>>
>> What it does is to try to find the deepest idle state that makes sense
>> to let the CPU go into given all of the constraints etc.  IOW it never
>> tries to reduce the latency, it looks how far it can go with possible
>> energy savings given a specific latency limit (or no limit at all).
>>
>> > For cpufreq I was planning to have it influence a time parameter of the
>> > utilization averaging done by the governor, which would allow it to have
>> > a more optimal response in the long term (in the sense of lowering the
>> > energy cost of performing the same work in the specified timeframe),
>> > even if such a large time parameter wouldn't normally be considered
>> > appropriate for utilization averaging due to latency concerns.
>>
>> So this is fine in the schedutil case in principle, it but would not
>> work with HWP, because that doesn't take the scheduler's utilization
>> metrics into account.
>>
>> To cover the HWP case you need to influence the min and max frequency
>> limits, realistically.
>>
>> > >> Of course one would expect the current PM_QOS_CPU_DMA_LATENCY upper
>> > >> bound to take precedence over the new lower bound in cases where the
>> > >> former is in conflict with the latter.
>> > >
>> > > So that needs to be done on top of this series.
>> > >
>> > >> I can think of several alternatives to that which don't involve
>> > >> temporarily holding off your clean-up,
>> > >
>> > > The cleanup goes in.  Please work on top of it.
>> > >
>> >
>> > Hopefully we can come up with an alternative in that case.  TBH I'd love
>> > to see your clean-up go in too, but global PM QoS seemed fairly
>> > appealing as a way to split up my work so it could be reviewed
>> > incrementally, even though I'm aiming for a finer-grained solution than
>> > that.
>>
>> Well, so "global PM QoS" really means a struct struct
>> pm_qos_constraints object with a global reader of its target_value.
>>
>> Of course, pm_qos_update_target() is not particularly convenient to
>> use, so you'd need to wrap it into an _add/update/remove_request()
>> family of functions along the lines of the cpu_latency_qos_*() ones I
>> suppose and you won't need the _apply() thing.
>>
>> > >> but none of them sound particularly exciting:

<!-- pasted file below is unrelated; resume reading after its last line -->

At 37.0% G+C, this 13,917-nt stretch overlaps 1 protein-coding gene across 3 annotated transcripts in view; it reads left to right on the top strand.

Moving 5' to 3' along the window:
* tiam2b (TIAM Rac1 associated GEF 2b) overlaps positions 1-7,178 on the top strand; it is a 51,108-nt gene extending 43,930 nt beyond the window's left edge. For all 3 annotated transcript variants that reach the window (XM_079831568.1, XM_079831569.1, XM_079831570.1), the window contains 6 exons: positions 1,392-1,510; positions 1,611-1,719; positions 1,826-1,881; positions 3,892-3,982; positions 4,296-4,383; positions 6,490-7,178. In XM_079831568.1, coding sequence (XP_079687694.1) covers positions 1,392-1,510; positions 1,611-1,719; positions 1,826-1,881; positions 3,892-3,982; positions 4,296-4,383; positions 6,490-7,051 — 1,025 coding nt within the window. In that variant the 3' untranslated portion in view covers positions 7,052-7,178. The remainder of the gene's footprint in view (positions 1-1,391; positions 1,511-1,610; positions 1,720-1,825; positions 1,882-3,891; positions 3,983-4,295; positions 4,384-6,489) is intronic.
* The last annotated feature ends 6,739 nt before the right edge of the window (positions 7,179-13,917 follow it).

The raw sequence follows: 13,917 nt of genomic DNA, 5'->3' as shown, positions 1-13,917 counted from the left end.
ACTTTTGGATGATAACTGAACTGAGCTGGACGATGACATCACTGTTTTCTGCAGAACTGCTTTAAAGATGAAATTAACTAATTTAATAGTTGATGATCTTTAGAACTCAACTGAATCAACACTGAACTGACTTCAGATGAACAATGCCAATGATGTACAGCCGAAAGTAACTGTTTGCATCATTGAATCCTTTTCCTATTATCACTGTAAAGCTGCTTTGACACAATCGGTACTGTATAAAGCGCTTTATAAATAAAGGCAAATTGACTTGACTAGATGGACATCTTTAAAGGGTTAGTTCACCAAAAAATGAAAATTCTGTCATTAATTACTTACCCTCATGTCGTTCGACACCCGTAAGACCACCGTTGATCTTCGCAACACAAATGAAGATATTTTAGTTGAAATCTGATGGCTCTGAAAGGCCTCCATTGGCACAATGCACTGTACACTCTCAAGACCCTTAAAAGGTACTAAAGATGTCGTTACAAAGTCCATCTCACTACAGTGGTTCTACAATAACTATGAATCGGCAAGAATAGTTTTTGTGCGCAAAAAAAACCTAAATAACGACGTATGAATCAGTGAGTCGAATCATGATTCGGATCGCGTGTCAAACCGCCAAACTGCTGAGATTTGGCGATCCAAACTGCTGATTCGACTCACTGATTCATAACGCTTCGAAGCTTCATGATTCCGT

>> > >>
>> > >>  1/ Use an interface specific to CPUFREQ, pretty much like the one
>> > >>     introduced in my original submission [1].
>> > >
>> > > It uses frequency QoS already today, do you really need something else?
>> > >
>> >
>> > Yes.  I don't see how frequency QoS could be useful for this as-is,
>> > unless we're willing to introduce code in every device driver that takes
>> > advantage of this and have them monitor the utilization of every CPU in
>> > the system, so they can calculate an appropriate max frequency
>> > constraint -- One which we can be reasonably certain won't hurt the
>> > long-term performance of the CPU cores these constraints are being
>> > placed on.
>>
>> I'm not really sure if I understand you correctly.
>>
>> The frequency QoS in cpufreq is a way to influence the min and max
>> freq limits used by it for each CPU.  That is done in a couple of
>> places like store_max/min_perf_pct() in intel_pstate or
>> processor_set_cur_state() (I guess the latter would be close to what
>> you think about, but the other way around - you seem to want to
>> influence the min and not the max).
>
> It looks like *I* got this part the other way around. :-/
>
> I think that your use case is almost equivalent to the thermal
> pressure one, so you'd want to limit the max and so that would be
> something similar to store_max_perf_pct() with its input side hooked
> up to a QoS list.
>
> But it looks like that QoS list would rather be of a "reservation"
> type, so a request added to it would mean something like "leave this
> fraction of power that appears to be available to the CPU subsystem
> unused, because I need it for a different purpose".  And in principle
> there might be multiple requests in there at the same time and those
> "reservations" would add up.  So that would be a kind of "limited sum"
> QoS type which wasn't even there before my changes.
>
> A user of that QoS list might then do something like
>
> ret = cpu_power_reserve_add(1, 4);
>
> meaning that it wants 25% of the "potential" CPU power to be not
> utilized by CPU performance scaling and that could affect the
> scheduler through load modifications (kind of along the thermal
> pressure patchset discussed some time ago) and HWP (as well as the
> non-HWP intel_pstate by preventing turbo frequencies from being used
> etc).

The problems with this are the same as with the per-CPU frequency QoS
approach: How does the device driver know what the appropriate fraction
of CPU power is?  Depending on the instantaneous behavior of the
workload it might take 1% or 95% of the CPU power in order to keep the
IO device busy.  Each user of this would need to monitor the performance
of every CPU in the system and update the constraints on each of them
periodically (whether or not they're talking to that IO device, which
would possibly negatively impact the latency of unrelated applications
running on other CPUs, unless we're willing to race with the task
scheduler).  A solution based on utilization clamps (with some
extensions) sounds more future-proof to me honestly.